How to Build Stronger Relationships

I was privileged to minister to students for over two decades. I enjoyed every minute investing in and imparting into the emerging generation. I never saw it as a stepping stone and truly believed my calling was serving students for the rest of my life. Whether it was helping the local church as a youth pastor, traveling full time as a youth evangelist, or serving as the District Youth Director for the Alaska Ministry Network of the Assemblies of God, I cherished every moment.
    I have always said that youth ministry is defined by one word: RELATIONSHIPS! Here is the reality: youth ministry begins when an adult finds a comfortable way of entering a student's world. Youth ministry continues as long as the relationship an adult has with a student leads the student closer to Christ. Youth ministry ceases when the relationship ceases to promote spiritual growth.

Here are several skills I have taught our leaders for years as it came to building stronger relationships with students.

A name is a person’s most valuable possession, and nothing communicates care like remembering a student’s name. It’s easy to say, “I’m not good at names.” Resist the temptation to rest on this excuse! It takes hard work to remember names. When you learn a new name, try to use it immediately in the conversation. Make a mental association and create a visual image and attach it to their name. These may be funny (so don’t share them!). After the conversation, write the name down so you can look it up later. Review your list before you show up to a youth ministry program.  

Everyone desires to know and be known because we were created with a need to be understood by others. Care about the details about their life. Your interest must be real; if it’s fake, everyone can tell that it’s just an act. A great way to show interest is to ask questions.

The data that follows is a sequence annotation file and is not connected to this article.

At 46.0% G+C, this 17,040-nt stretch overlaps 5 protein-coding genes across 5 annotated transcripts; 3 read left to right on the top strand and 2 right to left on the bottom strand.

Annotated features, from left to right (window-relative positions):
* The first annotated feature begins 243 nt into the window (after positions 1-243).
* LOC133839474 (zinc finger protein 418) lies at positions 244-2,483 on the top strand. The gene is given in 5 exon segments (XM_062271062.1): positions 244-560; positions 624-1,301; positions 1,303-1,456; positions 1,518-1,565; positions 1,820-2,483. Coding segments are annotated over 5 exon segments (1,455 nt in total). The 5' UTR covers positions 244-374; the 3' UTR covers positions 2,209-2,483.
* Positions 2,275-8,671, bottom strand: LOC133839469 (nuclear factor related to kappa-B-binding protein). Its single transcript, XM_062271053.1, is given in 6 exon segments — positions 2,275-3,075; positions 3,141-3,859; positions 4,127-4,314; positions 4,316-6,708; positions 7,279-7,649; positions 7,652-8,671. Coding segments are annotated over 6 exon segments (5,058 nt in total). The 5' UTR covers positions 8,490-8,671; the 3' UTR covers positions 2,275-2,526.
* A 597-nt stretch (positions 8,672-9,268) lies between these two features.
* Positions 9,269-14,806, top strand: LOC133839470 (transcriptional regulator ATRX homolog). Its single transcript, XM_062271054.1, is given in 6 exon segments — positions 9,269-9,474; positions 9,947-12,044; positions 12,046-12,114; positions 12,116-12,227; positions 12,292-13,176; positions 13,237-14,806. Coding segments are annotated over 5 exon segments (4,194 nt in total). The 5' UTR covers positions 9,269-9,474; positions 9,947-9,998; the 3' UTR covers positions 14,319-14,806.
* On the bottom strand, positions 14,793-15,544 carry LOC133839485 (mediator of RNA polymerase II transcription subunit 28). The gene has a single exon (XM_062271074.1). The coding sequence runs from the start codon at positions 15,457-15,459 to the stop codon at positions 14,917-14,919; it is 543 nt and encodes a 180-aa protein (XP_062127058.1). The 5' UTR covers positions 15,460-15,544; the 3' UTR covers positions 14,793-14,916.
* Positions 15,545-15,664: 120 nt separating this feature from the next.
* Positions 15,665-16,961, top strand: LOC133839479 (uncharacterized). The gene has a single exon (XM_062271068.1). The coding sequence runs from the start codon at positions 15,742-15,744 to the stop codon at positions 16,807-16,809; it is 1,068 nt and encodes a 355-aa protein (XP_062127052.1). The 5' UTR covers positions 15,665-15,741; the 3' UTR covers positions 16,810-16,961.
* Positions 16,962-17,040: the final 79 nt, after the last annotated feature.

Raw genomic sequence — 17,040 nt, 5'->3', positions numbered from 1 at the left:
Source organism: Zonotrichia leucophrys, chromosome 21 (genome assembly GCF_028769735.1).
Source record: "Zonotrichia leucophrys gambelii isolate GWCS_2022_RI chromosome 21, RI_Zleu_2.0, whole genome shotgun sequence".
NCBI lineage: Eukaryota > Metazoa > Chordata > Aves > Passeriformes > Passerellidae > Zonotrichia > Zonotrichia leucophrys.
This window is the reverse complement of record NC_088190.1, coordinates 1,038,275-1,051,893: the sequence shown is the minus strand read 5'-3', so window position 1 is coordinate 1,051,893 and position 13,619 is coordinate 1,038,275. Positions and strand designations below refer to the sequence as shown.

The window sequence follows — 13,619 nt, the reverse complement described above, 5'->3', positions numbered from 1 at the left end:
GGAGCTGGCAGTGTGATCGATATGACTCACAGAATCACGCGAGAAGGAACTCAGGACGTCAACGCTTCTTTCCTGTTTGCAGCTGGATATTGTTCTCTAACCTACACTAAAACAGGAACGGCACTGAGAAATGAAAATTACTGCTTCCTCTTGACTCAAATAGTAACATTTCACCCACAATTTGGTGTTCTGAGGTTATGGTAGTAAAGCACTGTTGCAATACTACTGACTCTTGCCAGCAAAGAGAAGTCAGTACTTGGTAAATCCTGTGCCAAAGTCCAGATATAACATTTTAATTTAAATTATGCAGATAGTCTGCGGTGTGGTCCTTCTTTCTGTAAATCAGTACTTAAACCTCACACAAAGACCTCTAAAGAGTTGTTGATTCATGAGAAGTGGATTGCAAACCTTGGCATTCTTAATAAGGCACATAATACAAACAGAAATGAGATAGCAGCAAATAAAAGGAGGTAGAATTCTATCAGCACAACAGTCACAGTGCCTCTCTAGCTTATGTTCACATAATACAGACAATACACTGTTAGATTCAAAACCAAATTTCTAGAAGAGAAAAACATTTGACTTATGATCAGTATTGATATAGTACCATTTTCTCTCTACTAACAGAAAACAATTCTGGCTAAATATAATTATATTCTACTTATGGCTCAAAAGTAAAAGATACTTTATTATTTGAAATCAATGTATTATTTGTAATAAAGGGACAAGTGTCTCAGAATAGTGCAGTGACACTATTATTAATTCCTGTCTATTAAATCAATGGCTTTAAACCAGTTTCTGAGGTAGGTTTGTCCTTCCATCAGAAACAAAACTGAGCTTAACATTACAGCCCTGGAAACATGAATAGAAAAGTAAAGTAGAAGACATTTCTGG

Making small talk is tough for most of us. Holidays can make questions easier, but still, work to get creative. “What did you do over Christmas?” isn’t a bad question, but it’ll get over-used. Try something different like, “Does your family have any Christmas traditions?” or “Did anyone throw up because they drank too much eggnog?” I’m a little silly, so sometimes I’ll ask, “did you punch anyone in the face this week? ...No? That’s good... did you feel like punching anyone in the face?” Sometimes a silly approach can move into a more serious conversation.

Everyone likes to have fun, but sometimes we think the best ministry happens when we are always serious. You don’t have to be the ultimate extrovert, but you should strive to create a warm, comfortable and inviting atmosphere.  

Be looking for ways to encourage and praise students. Avoid the over-use of superficial encouragements (that’s a nice shirt), but start there if you must. The more you know about a student’s life, the easier this becomes. A student might be bummed on a bad grade, you could affirm them by saying, “At least you care about your grades, that’s a good thing!” Catch students doing something right and tell them how good it is.

Cliques are ugly! You know this because you’ve been on the outside. No one want’s to be an outsider, so always be looking for students on the edges. It’s difficult to be inclusive; we naturally fall into comfortable patterns of talking to the same students. Consistency is great, but not when it blinds us to newcomers who feel like an outsider.

Lead by example. Students are watching and will take their cues from what you are doing. Sing worship songs, actively listen to the message, and jump in and be involved with the games, and speak up during the discussion. It’s not only possible for you to worship during a youth ministry program, but it’s also great leaders.
Healthy youth ministries have adult leaders who spend time with students—not other leaders. I get it! It’s fun (and easier) to spend time with other leaders during a youth ministry program. Do this at another time! When all the leaders are bunched up together, it sends the wrong message to students.
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